Private Sector Project Procurement
Private sector project procurement focuses on procurement activities that satisfy the requirements of projects done for private sector entities, such as small, medium or large businesses and corporations, and which are primarily profit-making in nature given that their main objective is the monetary benefit of the owners or shareholders of the business.
To conclude, based on the sector served, Procurement can be classified as follows:
- Public Sector Procurement, oglejte si tu
- Private Sector Procurement,
- Project Procurement (further classified as):
- Public Sector Project Procurement and
- Private Sector Project Procurement.
The Procurement ClassRoom focuses primarily on Public Sector Procurement and Contract Administration, and to a lesser extent on Public Sector Project Procurement (primarily donor funded).
Procurement is the process of acquiring goods and services, (including civil works) by a public or private entity to satisfy a specific need. Two broad categories of procurement are identified here: goods and services. I consider them as inclusive of civil works procurement, including utilities such as water, sanitation and electricity, given that (at least in public procurement) civil works is contracted out to ultimately provide a service –a medical facility is built to provide medical services, a school to house students in the process of delivering educational services, etc. So whatever infrastructure is built by government, its purpose is to deliver public services.
Given the above, it is important to further classify procurement according to the sector which it serves, that is: public or private; thus, the following is the classification we will use:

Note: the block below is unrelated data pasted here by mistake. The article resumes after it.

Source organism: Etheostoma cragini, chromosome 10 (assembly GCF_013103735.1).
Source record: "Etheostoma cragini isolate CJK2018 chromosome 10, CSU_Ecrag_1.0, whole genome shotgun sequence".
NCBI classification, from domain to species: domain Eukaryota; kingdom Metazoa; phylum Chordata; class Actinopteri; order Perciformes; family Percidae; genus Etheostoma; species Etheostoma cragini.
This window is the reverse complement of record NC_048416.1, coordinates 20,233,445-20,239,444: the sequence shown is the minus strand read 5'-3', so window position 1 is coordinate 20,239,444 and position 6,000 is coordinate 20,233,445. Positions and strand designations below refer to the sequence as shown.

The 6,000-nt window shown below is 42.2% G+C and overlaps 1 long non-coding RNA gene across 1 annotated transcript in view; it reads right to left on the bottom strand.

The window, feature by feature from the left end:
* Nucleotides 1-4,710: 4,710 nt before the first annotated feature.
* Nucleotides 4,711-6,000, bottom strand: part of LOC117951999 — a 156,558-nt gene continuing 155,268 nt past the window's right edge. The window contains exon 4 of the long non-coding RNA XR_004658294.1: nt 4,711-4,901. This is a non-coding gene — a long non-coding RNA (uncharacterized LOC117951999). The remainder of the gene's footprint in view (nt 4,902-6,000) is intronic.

i. Public Sector Procurement,
ii. Private Sector Procurement, and cz-lekarna.com
iii. Project Procurement
a. Public Sector Project Procurement, and
b. Private Sector Project Procurement
Below, the first two (public and private sector procurement) are defined. Project Procurement is the subject of the next post:
Public Sector Procurement
Public sector procurement is the process of acquiring goods and services for the operation of government and to provide public services. It is carried out within a specific legal framework based on certain principles aimed at making the fulfillment of public procurement requirements competitively available to qualified firms and individuals in a transparent and nondiscriminatory manner based on pre-established selection criteria. The goal of public procurement is to provide everything necessary for the operation of government and, specifically, public services to the population within a country.
Private Sector Procurement
Private sector procurement, on the other hand, is the process of acquiring goods and services to satisfy the needs of a particular private entity (usually a business, for profit or not). These are goods and services needed for (i) the operation of the business or (ii) the business to use in the process of production of goods and/or services they provide to their customers. Respecting the former, a primary example are goods such as stationary, furniture, office equipment, etc. needed for a business to operate, and respecting the latter, are all the goods and services needed to satisfy customer demands.